Peace Corps Swearing-In Ceremony

Remarks by Deputy Chief of Mission Peter Lord at the Peace Corps Swearing-In Ceremony, Andreas Kukuri Centre, Okahandja

Good morning!  It is a great pleasure for me to be here today to swear in another generation of Peace Corps Volunteers in Namibia. The 46 Volunteers here today have pledged to give their most precious resource – their time – to help fellow human beings and join the 100 Volunteers already in country doing the same.

This particular group of Volunteers – the 46th group (Yes, 46 Volunteers in the 46th group) – joins the legacy and history of relations that exist between our two counties.

In 1990, then as Prime Minister, President Hage Geingob made the request for Peace Corps Volunteers to come to Namibia to help educate the country’s future generations.  This class of volunteers represents that great tradition.

Please allow me to acknowledge our Namibian colleagues here today – government officials, NGOs, counterparts, and Peace Corps staff.  Thank you for joining us.  It’s an honor to have you here today to welcome officially our new Peace Corps Volunteers.  The success of Peace Corps Volunteers very much depends on the support we receive from the Namibian government, and I would like in particular to thank the Ministry of Education, Arts and Culture and the Ministry of Higher Education, Training, and Innovation for their longstanding support for the Peace Corps.

I would also like to offer my thanks to the families, neighbors, teachers, and community representatives who have helped our Volunteers to understand Namibia’s diverse cultures, traditions and languages.  Many of you have worked alongside Peace Corps for years, and we deeply appreciate your commitment.

And, to our new Volunteers, congratulations.  You embody the very best America has to offer, and I am honored to join you for your swearing in ceremony today.

I have had the pleasure of working with Peace Corps in a number of countries across the African continent and was even involved in helping place the first Peace Corps Volunteer at the African Union.

While I had seen and known the good work that Volunteers do at their sites for a long time, a few years ago I had the unique opportunity to live with a returned Peace Corps Volunteer upon his resettlement in the United States.  That was my younger brother, and we were living in Manhattan.  That was the first time I truly experienced firsthand how Peace Corps promotes world peace and friendship and that I learned about the third pillar, which is living Peace Corps values upon return to the United States.

In the aftermath of Hurricane Sandy, my brother was proactive about working in our community in the East Village to dredge basements and bail water out of apartments while we went days without electricity.  He took a job to help disadvantaged inner-city youth receive the same opportunities and experiences as others their age.  And, possibly most striking of all, he accepted a modest salary and worked tirelessly because he believed in what he was doing.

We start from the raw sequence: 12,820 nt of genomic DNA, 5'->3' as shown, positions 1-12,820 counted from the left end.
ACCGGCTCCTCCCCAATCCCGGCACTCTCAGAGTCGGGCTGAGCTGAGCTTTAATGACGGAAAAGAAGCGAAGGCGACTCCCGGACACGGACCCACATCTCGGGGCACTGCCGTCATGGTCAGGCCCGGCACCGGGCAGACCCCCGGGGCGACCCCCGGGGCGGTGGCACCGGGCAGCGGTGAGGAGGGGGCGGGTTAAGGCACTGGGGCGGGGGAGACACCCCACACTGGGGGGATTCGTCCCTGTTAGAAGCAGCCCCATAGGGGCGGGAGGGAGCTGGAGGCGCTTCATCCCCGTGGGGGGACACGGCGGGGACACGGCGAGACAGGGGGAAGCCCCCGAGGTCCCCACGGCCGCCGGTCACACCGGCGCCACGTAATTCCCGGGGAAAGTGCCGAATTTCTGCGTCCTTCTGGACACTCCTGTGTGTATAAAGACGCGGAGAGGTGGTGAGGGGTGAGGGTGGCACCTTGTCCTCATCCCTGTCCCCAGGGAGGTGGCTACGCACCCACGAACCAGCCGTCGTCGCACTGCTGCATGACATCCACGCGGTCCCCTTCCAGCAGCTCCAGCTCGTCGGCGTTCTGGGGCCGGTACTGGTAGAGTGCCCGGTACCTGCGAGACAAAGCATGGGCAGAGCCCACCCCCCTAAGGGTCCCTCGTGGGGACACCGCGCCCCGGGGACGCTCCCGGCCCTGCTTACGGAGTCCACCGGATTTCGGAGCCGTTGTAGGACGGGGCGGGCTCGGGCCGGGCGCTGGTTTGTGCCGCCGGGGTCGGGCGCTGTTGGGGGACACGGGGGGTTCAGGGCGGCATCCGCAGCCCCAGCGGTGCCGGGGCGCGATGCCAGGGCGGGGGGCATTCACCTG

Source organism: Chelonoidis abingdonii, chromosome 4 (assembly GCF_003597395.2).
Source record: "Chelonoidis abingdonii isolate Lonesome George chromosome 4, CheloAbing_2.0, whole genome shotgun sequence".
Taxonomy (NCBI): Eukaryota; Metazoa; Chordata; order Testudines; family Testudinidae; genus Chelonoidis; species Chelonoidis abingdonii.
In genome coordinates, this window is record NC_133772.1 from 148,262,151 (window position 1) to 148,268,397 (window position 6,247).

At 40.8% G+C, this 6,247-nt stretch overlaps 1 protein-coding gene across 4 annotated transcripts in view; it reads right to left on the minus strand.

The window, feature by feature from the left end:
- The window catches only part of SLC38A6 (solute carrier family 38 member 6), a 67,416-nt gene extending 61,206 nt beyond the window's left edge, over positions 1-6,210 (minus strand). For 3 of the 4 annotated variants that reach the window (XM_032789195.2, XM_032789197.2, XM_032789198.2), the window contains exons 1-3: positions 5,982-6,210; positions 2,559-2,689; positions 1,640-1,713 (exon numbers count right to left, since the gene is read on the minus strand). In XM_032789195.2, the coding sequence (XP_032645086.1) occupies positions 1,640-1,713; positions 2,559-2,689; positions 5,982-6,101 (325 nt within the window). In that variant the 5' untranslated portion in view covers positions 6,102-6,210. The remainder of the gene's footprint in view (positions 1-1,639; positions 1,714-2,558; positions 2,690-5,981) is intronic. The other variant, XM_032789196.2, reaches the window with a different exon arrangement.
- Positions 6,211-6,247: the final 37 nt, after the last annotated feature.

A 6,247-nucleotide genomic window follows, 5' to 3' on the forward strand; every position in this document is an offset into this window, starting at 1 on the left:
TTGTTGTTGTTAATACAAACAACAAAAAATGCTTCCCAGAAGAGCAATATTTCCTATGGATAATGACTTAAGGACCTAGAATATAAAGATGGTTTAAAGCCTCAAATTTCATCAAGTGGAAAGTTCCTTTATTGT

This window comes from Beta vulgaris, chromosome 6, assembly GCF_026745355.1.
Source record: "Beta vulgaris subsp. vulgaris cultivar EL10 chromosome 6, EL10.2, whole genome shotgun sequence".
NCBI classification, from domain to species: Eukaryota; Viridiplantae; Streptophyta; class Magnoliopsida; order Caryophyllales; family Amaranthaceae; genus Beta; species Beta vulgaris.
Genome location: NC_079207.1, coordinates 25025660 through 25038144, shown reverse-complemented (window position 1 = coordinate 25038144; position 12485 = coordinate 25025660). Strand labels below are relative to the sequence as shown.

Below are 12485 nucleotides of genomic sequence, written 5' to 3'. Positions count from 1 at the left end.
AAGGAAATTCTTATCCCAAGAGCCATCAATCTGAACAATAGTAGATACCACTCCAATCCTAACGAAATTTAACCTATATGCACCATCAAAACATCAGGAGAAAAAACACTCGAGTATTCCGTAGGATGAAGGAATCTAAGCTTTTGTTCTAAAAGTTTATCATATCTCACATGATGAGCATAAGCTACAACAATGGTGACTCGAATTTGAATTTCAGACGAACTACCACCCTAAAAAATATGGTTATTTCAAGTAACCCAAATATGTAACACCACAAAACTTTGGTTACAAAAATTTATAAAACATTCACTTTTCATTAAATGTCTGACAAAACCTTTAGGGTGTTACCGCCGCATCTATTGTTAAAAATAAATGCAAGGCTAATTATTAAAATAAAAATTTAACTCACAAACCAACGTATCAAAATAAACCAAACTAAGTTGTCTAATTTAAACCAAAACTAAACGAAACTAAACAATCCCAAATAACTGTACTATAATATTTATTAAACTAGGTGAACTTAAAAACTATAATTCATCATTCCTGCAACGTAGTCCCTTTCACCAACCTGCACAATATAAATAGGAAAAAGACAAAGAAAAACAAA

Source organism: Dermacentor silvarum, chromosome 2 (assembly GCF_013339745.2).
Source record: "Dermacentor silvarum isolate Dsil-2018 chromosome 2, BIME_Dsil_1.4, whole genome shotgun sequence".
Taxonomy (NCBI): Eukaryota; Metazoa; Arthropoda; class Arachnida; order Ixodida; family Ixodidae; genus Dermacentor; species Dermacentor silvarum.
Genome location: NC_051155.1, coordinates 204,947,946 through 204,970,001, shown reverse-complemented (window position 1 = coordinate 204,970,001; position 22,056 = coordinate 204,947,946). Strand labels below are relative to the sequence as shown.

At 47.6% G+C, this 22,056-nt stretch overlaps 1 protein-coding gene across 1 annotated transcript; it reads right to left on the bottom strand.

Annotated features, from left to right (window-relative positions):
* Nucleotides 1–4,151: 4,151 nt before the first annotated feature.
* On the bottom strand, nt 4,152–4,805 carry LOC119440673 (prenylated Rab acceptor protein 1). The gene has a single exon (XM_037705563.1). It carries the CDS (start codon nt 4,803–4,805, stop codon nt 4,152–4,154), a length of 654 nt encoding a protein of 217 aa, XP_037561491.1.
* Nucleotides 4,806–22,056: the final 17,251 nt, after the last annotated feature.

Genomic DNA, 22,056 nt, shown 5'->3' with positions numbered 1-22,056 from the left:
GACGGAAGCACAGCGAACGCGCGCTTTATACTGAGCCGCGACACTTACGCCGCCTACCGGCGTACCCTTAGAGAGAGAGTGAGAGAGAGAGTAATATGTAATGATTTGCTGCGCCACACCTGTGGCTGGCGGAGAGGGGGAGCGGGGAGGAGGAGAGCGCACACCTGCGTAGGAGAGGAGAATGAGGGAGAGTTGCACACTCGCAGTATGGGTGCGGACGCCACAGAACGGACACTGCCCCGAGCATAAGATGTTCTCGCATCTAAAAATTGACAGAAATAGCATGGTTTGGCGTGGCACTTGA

I was deeply impressed by the skills and values that my brother learned while serving in Peace Corps.  And, it was then that I finally understood the third pillar of Peace Corps and the true and lasting impact on Volunteers who have served abroad.

While, as new volunteers, you are probably not yet thinking about your return to the United States, I offer that example, so that, as Stephen Covey recommends, you “begin with the end in mind” as you start your time as volunteers in Namibia.

I suggest this approach — of beginning with the end in mind — because, as you just stated in your pledge, there will be difficult challenges during your time in Namibia as you endeavor to embody Peace Corps’ first two pillars of training Namibians and promoting a better understanding between our nations.

You will represent the United States throughout Namibia.  For most Namibians, you will literally be their only experience of the United States of America.  As you work in your sites, you are positioned to represent the ideals that Americans cherish as a nation:  freedom that allows us to choose our own paths in life and respect that values everyone equally and promotes diversity.  You also represent the friends and family who shaped you, the mentors and role models who inspired you.  And you, in turn, will be role models, especially for the young Namibians with whom you will interact, both professionally and socially.  I encourage you to be the role model they seek.  Remember that through your behavior, through the decisions you make, you will be modeling the United States for the Namibians with whom you live and work.

Thank you for your courage and dedication to join the legacy of partnership and friendship between Americans and Namibians that took root in the first days of Namibia’s independence in 1990.

Congratulations again, and thank you.